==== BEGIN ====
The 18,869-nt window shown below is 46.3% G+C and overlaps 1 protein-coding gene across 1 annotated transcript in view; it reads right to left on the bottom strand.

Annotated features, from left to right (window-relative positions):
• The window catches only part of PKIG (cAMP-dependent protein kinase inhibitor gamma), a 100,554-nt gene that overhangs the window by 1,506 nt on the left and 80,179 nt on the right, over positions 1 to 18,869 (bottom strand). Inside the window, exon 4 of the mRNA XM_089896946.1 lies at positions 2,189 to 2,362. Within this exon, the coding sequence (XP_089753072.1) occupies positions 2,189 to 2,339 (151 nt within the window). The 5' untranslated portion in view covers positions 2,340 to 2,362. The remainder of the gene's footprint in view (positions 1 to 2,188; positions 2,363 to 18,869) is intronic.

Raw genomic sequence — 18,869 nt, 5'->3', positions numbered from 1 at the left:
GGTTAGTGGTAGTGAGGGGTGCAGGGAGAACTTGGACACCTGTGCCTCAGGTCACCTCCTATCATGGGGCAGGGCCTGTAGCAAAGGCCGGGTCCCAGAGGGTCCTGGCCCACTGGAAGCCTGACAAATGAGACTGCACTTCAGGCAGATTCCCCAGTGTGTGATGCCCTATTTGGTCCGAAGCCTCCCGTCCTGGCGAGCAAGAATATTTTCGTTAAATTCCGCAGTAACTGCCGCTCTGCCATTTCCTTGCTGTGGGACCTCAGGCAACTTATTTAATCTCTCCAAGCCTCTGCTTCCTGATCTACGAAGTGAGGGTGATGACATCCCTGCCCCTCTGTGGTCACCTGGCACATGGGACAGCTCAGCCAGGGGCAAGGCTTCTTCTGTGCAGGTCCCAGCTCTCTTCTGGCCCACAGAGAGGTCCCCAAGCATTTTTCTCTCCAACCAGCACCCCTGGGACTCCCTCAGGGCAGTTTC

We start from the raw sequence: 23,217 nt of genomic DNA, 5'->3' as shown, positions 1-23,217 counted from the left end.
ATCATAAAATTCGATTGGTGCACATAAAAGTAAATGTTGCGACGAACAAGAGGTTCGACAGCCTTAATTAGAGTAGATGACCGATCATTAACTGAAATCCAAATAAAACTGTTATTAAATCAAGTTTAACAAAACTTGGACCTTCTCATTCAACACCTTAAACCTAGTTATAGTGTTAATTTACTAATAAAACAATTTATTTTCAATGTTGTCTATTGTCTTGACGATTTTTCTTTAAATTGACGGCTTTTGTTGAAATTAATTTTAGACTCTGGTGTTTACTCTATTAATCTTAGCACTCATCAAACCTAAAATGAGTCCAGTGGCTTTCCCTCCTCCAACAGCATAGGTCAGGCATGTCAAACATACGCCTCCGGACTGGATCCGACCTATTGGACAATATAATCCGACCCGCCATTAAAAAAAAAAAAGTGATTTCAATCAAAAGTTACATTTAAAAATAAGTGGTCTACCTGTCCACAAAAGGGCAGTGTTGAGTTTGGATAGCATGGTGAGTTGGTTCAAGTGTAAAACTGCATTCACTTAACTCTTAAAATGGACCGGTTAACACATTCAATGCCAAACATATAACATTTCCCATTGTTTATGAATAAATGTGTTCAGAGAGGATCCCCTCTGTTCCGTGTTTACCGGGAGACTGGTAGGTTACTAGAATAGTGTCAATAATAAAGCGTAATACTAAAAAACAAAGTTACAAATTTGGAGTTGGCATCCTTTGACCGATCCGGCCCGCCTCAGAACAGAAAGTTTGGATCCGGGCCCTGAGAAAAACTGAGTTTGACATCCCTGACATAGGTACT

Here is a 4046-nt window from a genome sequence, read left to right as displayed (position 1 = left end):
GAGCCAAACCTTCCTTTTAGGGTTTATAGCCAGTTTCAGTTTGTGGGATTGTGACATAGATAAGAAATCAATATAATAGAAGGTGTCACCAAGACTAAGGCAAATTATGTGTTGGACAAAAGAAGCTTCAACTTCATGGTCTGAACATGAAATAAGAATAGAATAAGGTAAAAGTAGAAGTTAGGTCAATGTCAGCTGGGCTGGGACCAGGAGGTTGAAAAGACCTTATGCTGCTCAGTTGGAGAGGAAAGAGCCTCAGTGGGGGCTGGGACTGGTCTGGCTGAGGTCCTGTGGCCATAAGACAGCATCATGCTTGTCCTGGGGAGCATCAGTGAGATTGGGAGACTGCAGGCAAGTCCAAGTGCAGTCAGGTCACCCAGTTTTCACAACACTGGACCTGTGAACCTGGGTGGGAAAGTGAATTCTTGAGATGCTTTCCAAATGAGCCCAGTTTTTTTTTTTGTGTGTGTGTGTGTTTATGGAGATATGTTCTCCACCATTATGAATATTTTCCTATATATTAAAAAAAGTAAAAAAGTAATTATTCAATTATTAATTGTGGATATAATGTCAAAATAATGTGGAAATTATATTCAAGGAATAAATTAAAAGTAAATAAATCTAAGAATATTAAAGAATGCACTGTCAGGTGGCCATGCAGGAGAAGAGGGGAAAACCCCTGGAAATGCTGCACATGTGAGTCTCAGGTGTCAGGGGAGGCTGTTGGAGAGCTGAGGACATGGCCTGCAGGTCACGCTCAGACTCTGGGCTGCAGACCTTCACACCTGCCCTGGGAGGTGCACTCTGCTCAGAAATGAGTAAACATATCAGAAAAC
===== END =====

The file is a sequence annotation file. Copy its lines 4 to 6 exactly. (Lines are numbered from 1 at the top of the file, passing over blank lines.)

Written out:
Raw genomic sequence — 18,869 nt, 5'->3', positions numbered from 1 at the left:
GGTTAGTGGTAGTGAGGGGTGCAGGGAGAACTTGGACACCTGTGCCTCAGGTCACCTCCTATCATGGGGCAGGGCCTGTAGCAAAGGCCGGGTCCCAGAGGGTCCTGGCCCACTGGAAGCCTGACAAATGAGACTGCACTTCAGGCAGATTCCCCAGTGTGTGATGCCCTATTTGGTCCGAAGCCTCCCGTCCTGGCGAGCAAGAATATTTTCGTTAAATTCCGCAGTAACTGCCGCTCTGCCATTTCCTTGCTGTGGGACCTCAGGCAACTTATTTAATCTCTCCAAGCCTCTGCTTCCTGATCTACGAAGTGAGGGTGATGACATCCCTGCCCCTCTGTGGTCACCTGGCACATGGGACAGCTCAGCCAGGGGCAAGGCTTCTTCTGTGCAGGTCCCAGCTCTCTTCTGGCCCACAGAGAGGTCCCCAAGCATTTTTCTCTCCAACCAGCACCCCTGGGACTCCCTCAGGGCAGTTTC

We start from the raw sequence: 23,217 nt of genomic DNA, 5'->3' as shown, positions 1-23,217 counted from the left end.